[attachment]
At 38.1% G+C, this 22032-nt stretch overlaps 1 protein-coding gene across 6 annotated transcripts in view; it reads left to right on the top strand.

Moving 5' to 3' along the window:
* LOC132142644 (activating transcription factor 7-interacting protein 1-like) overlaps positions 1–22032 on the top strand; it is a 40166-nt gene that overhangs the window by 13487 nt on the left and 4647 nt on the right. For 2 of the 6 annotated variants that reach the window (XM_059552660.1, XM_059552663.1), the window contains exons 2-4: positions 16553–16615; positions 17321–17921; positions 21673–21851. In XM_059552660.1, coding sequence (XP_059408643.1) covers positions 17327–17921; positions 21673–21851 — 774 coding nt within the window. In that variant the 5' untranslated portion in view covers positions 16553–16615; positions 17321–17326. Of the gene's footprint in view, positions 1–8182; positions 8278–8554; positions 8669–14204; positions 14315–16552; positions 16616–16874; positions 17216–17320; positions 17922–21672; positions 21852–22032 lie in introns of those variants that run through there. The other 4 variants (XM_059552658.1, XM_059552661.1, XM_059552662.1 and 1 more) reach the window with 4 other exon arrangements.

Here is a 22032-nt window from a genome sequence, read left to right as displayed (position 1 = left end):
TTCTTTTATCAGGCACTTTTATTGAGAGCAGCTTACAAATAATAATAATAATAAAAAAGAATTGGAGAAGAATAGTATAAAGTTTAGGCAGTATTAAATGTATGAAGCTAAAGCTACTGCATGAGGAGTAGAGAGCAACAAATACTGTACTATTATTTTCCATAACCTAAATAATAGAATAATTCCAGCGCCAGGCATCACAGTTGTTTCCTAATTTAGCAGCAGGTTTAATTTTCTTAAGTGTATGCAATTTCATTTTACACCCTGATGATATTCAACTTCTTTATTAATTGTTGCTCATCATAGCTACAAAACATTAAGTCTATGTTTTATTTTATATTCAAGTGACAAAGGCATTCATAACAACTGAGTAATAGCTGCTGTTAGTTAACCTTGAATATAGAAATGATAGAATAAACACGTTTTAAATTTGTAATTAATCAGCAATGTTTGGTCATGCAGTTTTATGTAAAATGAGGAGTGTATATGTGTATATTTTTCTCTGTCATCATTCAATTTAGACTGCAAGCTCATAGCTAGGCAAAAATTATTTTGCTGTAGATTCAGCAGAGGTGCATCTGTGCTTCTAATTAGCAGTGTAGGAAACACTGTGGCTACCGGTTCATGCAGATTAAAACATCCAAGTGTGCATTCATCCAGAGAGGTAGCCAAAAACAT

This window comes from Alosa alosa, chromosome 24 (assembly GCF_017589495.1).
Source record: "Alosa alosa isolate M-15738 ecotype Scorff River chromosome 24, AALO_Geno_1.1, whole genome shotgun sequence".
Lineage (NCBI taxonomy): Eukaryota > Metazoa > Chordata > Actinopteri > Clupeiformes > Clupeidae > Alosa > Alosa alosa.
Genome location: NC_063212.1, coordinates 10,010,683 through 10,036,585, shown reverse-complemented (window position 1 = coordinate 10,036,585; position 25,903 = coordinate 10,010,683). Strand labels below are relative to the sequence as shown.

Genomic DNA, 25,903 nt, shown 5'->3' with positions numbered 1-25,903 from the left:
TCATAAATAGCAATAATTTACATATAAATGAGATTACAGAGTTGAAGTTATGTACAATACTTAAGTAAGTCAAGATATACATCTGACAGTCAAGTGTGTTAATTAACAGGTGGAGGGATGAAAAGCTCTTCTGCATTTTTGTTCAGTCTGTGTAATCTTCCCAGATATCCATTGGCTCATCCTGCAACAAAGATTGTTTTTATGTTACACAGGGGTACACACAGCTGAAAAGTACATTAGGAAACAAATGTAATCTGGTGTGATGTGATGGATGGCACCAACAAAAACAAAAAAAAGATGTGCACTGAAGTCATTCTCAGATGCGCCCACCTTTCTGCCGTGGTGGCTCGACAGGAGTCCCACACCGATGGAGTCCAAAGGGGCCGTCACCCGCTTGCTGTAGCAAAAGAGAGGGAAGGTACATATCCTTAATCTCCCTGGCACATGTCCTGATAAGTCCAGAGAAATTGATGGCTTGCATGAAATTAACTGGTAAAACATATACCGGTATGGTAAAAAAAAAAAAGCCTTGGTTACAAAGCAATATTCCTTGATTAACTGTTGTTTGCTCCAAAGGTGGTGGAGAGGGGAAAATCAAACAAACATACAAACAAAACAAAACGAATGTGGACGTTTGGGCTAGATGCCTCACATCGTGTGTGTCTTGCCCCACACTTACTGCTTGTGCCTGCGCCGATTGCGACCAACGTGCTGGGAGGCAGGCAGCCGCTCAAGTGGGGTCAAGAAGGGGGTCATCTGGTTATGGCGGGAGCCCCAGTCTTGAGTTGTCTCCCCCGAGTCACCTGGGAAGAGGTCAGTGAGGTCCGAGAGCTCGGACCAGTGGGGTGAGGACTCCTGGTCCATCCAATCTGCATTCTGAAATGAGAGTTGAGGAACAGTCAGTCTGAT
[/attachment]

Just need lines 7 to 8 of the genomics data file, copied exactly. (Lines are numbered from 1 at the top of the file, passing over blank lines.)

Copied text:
Source record: "Alosa alosa isolate M-15738 ecotype Scorff River chromosome 24, AALO_Geno_1.1, whole genome shotgun sequence".
Lineage (NCBI taxonomy): Eukaryota > Metazoa > Chordata > Actinopteri > Clupeiformes > Clupeidae > Alosa > Alosa alosa.